Suicide prevention hotline to change, Ozarks mental health group says access is vital
With suicide rates increasing, the U.S. government is trying to make the national crisis hotline easier to call. The Federal Communications Commission suggested changing the 10-digit number to a three-digit one.
The goal is to make mental health resources simpler to access. The National Alliance on Mental Illness (NAMI) has a Southwest Missouri chapter that provides support for people in the Ozarks.
"One in five people have a mental illness in a given year. That's a lot of people and we don't even know we're suffering together," said Addie Blankenship.
For Blankenship, her purpose is personal. She was diagnosed in 2015.
"OCD and generalized anxiety disorder. I was homebound with agoraphobia for about 4 or 5 years," she said. "It took a lot of years away from me."
Now she's the director of NAMI's Hope Center in Springfield.
"Safe place for them to come and feel like they belong, don't have to be afraid to come share about their illness," Blankenship said.
The group provides mental health resources like support groups and a help line. Blankenship said people are surprised to find out NAMI's resources are free.
"People just break down because they're just used to having it so hard to get help," she said.
Blankenship said the need for support in the Ozarks is great, but there are barriers preventing people from getting it, especially in rural areas.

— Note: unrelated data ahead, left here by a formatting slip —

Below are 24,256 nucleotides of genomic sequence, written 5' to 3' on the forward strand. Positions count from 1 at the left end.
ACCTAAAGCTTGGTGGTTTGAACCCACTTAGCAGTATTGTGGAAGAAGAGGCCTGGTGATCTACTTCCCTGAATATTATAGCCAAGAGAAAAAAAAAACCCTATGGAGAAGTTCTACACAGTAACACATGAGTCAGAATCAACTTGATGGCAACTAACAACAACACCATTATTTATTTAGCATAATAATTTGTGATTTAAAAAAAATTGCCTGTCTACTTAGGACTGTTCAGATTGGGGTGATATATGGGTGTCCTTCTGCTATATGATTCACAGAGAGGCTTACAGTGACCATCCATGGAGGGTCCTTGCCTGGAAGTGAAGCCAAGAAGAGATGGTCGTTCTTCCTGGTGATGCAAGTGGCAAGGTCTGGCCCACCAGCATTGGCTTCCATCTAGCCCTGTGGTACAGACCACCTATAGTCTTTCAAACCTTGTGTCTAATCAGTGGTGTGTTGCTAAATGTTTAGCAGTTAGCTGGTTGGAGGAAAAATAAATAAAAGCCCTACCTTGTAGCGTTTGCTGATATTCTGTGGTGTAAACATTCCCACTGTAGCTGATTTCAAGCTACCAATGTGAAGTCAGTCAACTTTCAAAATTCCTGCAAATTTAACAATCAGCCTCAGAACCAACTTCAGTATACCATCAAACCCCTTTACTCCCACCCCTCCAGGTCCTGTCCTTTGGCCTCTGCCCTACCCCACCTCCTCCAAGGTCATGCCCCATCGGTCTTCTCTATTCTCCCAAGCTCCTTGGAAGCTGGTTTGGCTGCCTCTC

"There's wait times, there's expensive medicine, there is referral processes," she said.
Blankenship said ease of access to mental health resources could make all the difference.
"Anything that would make it easier to get help and support could save lives," she said.
Blankenship said, now that mental health is no longer a "shameful thing," more people are reaching out for help. That's why she shares her story.
"If it can give someone a reason to show up here or make that call or tell a family member, 'Hey, I'm struggling,' I mean, it's worth it to me. I see some purpose in that pain," she said.
She wants others to know there's help out there.
"I would encourage people to make the call. They can always hang up. Just take some kind of a step because I think they'll find that once they take that step there's a whole world of hope out there," Blankenship said.
The FCC is suggesting to change the hotline number to a simple number that's easy to remember, 9-8-8. If you or someone you know is at risk of suicide please call the U.S. National Suicide Prevention Lifeline at 800-273-8255, text TALK to 741741 or click
for additional help.
For information on the support groups and other resources NAMI's Springfield Hope Center provides, click